Victoria Bouloubasis

Victoria Bouloubasis is a journalist and food writer based in North Carolina. www.thisfeedsme.com

Recent Articles

Be Our Guest Worker

A look at the uncertain existence of the legal migrant farmworkers that the agricultural industry relies on for cheap labor. 

AP Images/Eric Risberg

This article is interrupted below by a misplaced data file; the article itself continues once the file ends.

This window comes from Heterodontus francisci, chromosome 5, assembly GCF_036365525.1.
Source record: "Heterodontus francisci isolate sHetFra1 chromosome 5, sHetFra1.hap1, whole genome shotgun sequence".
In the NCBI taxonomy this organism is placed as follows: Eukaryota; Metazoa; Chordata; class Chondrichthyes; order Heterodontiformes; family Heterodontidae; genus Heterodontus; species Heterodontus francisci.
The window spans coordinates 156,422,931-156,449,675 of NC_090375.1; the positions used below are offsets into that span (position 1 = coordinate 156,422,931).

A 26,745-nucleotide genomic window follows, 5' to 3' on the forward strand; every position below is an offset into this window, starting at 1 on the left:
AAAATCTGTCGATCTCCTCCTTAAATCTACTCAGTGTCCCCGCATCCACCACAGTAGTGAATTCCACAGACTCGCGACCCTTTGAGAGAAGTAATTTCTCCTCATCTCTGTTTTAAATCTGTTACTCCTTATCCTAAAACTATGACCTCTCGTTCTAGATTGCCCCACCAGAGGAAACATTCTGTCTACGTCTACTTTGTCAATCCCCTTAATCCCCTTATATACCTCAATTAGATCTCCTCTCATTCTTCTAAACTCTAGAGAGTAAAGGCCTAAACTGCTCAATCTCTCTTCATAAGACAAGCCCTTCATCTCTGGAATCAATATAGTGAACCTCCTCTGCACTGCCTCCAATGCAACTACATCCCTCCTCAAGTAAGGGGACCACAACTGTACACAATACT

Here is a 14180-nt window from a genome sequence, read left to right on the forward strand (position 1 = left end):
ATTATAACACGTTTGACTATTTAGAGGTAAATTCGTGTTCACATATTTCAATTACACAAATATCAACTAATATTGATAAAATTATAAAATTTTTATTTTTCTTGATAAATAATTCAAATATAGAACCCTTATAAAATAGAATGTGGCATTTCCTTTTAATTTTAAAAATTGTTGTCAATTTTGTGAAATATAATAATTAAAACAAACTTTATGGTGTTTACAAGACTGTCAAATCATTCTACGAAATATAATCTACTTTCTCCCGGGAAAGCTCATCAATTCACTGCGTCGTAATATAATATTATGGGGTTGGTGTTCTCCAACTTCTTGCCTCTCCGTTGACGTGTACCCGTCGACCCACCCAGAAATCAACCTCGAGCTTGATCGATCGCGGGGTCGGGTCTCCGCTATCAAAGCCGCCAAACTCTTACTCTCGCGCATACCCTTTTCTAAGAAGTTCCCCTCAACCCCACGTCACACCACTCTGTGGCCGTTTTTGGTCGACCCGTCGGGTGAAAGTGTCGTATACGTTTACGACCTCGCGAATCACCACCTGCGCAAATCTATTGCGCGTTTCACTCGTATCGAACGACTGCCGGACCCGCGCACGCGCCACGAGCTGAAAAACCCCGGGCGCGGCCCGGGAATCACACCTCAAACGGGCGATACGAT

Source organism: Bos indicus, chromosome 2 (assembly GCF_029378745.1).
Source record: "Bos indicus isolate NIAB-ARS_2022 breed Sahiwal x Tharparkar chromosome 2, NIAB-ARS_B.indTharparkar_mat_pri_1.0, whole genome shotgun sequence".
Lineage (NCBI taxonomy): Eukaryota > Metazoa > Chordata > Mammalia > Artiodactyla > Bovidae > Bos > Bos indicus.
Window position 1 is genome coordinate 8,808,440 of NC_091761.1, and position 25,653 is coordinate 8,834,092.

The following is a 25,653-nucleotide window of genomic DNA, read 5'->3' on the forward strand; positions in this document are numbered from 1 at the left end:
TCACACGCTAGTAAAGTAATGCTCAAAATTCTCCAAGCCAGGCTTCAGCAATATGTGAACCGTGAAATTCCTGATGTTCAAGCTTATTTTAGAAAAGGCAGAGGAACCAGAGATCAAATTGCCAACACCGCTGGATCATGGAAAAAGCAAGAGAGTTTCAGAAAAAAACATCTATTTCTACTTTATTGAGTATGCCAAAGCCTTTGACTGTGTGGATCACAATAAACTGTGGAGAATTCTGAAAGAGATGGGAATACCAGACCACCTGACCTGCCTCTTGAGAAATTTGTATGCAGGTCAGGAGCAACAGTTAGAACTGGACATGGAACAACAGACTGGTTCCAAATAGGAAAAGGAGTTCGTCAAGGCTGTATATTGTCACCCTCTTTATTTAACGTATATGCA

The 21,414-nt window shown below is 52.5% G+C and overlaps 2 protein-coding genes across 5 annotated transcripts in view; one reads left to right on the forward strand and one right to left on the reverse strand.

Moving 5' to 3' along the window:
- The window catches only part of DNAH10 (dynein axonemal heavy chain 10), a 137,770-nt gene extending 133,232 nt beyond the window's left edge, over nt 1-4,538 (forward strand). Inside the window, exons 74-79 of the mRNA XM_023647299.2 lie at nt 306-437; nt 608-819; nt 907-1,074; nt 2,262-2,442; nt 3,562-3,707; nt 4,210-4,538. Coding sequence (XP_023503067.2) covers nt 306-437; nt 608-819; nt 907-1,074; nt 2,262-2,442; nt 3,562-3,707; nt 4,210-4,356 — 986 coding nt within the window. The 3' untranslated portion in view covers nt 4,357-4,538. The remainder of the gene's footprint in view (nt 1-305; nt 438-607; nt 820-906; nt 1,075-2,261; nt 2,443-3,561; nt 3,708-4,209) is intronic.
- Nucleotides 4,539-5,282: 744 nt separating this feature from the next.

AP Images/Eric Risberg L uis Perez sits up on the edge of his bed, a stiff cot mattress resting on a flimsy metal bedframe a few inches above the concrete floor. He’s in the 120-square-foot cinder block walled room that he shares with a fellow migrant worker in Angier, North Carolina. “The television and coffee maker, that’s all his,” Perez says, pointing toward a corner where a mini-refrigerator sits. A half-empty bag of rice slouches on top. “I know he’ll take those back to Mexico, but I don’t want to carry stuff like that with me. Or waste my money at Wal-Mart.” He smiles broadly and laughs. With the door closed, that smile seems to be the only light in the room. Perez is legally employed through the federal H-2A visa program, which allows foreign workers to be hired to work seasonally in U.S. agriculture. Each May for the past five years, Perez has boarded a bus in Mexico City, Mexico with about 20 other workers headed to North Carolina to plant and harvest crops until November...